Wednesday, July 16, 2008

Cluster Munitions “Free Zone” (Nearly): Is an Old Bellwether Setting a New Pace?

First a quick quiz:

At the Battle of Gettysburg (July 1-3, 1864), what state’s XX regiment held off repeated Confederate Army efforts to seize the critical terrain complex known as Big and Little Round Tops?

Which State has as its the motto, “I lead”?

Which of the current Atlantic Ocean states whose land mass was part of the British North American Empire did not rebel against King George III?

Wait! Amend that third question to read: “What state took the lead as the first in the nation to have all members – Republican and Democrat, senators and representatives – of its congressional delegation (endorse the Cluster Munitions Civilian Protection Act of 2007 (S.519) in defiance of President George Bush II?”

(The Cluster Munitions Civilian Protection Act of 2007 prohibits the use, sale, or other transfer of these weapons unless the functional rate of the submunition is 99 percent or higher. The proposed legislation, sponsored by Senator Dianne Feinstein (not of Maine), also requires recipients of these weapons to agree that the munitions “will only be used against clearly defined military targets and will not be used where civilians are known to be present or in areas normally inhabited by civilians.”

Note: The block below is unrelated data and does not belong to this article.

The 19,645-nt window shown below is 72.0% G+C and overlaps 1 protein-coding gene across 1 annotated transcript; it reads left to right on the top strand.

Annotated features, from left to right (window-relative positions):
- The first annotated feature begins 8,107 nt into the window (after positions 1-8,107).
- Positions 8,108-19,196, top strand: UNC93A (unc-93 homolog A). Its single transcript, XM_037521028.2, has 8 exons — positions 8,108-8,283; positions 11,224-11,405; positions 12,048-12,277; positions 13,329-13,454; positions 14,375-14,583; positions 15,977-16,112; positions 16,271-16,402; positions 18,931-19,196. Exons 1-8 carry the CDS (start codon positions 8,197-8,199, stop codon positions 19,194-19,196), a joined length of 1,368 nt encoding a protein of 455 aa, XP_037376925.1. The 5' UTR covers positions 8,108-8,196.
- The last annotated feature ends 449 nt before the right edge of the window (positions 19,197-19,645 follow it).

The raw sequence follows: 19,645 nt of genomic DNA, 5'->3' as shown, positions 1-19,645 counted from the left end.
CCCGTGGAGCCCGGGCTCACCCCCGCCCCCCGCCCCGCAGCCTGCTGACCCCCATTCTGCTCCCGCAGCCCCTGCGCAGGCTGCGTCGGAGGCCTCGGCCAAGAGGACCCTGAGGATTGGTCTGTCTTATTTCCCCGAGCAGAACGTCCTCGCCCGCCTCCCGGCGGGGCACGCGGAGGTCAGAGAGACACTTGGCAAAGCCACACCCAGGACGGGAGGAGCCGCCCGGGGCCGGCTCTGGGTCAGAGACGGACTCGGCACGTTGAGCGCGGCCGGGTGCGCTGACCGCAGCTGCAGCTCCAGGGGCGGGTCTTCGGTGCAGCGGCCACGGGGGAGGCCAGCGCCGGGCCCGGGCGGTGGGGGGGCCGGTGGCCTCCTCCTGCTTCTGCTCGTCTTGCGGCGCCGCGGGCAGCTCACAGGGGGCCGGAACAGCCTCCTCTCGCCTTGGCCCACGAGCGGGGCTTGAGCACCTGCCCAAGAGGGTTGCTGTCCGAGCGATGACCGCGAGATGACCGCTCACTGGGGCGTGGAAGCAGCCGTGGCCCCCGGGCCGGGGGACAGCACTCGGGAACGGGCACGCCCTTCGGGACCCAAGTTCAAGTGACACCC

The U.S. was not among the 111 countries that met in Dublin earlier this year and agreed on the need for a treaty banning cluster munitions. Nor will it be present when the draft treaty is reviewed and opened for signatures in December in Oslo.

But the first crack in the resistance to abolishing this weapon has appeared in the U.S. in Maine (the answer to the quiz). Once before we were asked to “Remember the Maine,” which became the rallying cry of the pro-war political faction seeking to dislodge the Spanish from Cuba.

Well, now we have another reason to “Remember Maine” and to note also that for 19 of the 26 presidential election years between 1832and 1932, “As Maine goes, so goes the nation.” (During this period, Maine held elections for governor and other state-wide offices in September when the weather was milder. The party that captured the statehouse generally also won the White House in November.)


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